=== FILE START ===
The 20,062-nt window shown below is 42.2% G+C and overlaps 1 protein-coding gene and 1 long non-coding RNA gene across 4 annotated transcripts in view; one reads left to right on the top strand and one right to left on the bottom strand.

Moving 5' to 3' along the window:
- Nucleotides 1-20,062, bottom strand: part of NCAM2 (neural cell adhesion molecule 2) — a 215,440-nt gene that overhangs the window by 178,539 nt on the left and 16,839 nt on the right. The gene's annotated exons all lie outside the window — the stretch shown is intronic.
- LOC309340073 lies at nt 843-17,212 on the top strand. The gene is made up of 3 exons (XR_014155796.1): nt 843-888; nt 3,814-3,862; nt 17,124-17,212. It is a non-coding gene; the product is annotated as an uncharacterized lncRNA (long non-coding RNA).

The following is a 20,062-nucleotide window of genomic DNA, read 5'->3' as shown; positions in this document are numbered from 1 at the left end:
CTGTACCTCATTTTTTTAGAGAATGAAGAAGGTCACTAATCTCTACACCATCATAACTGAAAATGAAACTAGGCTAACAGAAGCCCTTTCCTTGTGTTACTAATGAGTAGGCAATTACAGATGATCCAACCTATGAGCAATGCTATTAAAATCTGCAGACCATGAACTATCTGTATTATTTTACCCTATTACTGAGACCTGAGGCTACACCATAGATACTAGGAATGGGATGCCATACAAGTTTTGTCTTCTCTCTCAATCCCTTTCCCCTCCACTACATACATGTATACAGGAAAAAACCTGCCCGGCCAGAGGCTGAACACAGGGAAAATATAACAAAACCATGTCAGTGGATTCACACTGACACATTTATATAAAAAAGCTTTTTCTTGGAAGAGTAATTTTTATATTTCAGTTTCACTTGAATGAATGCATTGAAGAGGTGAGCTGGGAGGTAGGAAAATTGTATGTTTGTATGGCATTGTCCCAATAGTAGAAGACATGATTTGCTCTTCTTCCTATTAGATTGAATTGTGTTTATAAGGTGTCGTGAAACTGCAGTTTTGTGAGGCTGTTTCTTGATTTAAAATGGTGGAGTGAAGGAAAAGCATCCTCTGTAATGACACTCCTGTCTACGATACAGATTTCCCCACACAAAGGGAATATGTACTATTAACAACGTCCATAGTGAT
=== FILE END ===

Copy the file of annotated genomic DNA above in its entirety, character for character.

The 20,062-nt window shown below is 42.2% G+C and overlaps 1 protein-coding gene and 1 long non-coding RNA gene across 4 annotated transcripts in view; one reads left to right on the top strand and one right to left on the bottom strand.

Moving 5' to 3' along the window:
- Nucleotides 1-20,062, bottom strand: part of NCAM2 (neural cell adhesion molecule 2) — a 215,440-nt gene that overhangs the window by 178,539 nt on the left and 16,839 nt on the right. The gene's annotated exons all lie outside the window — the stretch shown is intronic.
- LOC309340073 lies at nt 843-17,212 on the top strand. The gene is made up of 3 exons (XR_014155796.1): nt 843-888; nt 3,814-3,862; nt 17,124-17,212. It is a non-coding gene; the product is annotated as an uncharacterized lncRNA (long non-coding RNA).

The following is a 20,062-nucleotide window of genomic DNA, read 5'->3' as shown; positions in this document are numbered from 1 at the left end:
CTGTACCTCATTTTTTTAGAGAATGAAGAAGGTCACTAATCTCTACACCATCATAACTGAAAATGAAACTAGGCTAACAGAAGCCCTTTCCTTGTGTTACTAATGAGTAGGCAATTACAGATGATCCAACCTATGAGCAATGCTATTAAAATCTGCAGACCATGAACTATCTGTATTATTTTACCCTATTACTGAGACCTGAGGCTACACCATAGATACTAGGAATGGGATGCCATACAAGTTTTGTCTTCTCTCTCAATCCCTTTCCCCTCCACTACATACATGTATACAGGAAAAAACCTGCCCGGCCAGAGGCTGAACACAGGGAAAATATAACAAAACCATGTCAGTGGATTCACACTGACACATTTATATAAAAAAGCTTTTTCTTGGAAGAGTAATTTTTATATTTCAGTTTCACTTGAATGAATGCATTGAAGAGGTGAGCTGGGAGGTAGGAAAATTGTATGTTTGTATGGCATTGTCCCAATAGTAGAAGACATGATTTGCTCTTCTTCCTATTAGATTGAATTGTGTTTATAAGGTGTCGTGAAACTGCAGTTTTGTGAGGCTGTTTCTTGATTTAAAATGGTGGAGTGAAGGAAAAGCATCCTCTGTAATGACACTCCTGTCTACGATACAGATTTCCCCACACAAAGGGAATATGTACTATTAACAACGTCCATAGTGAT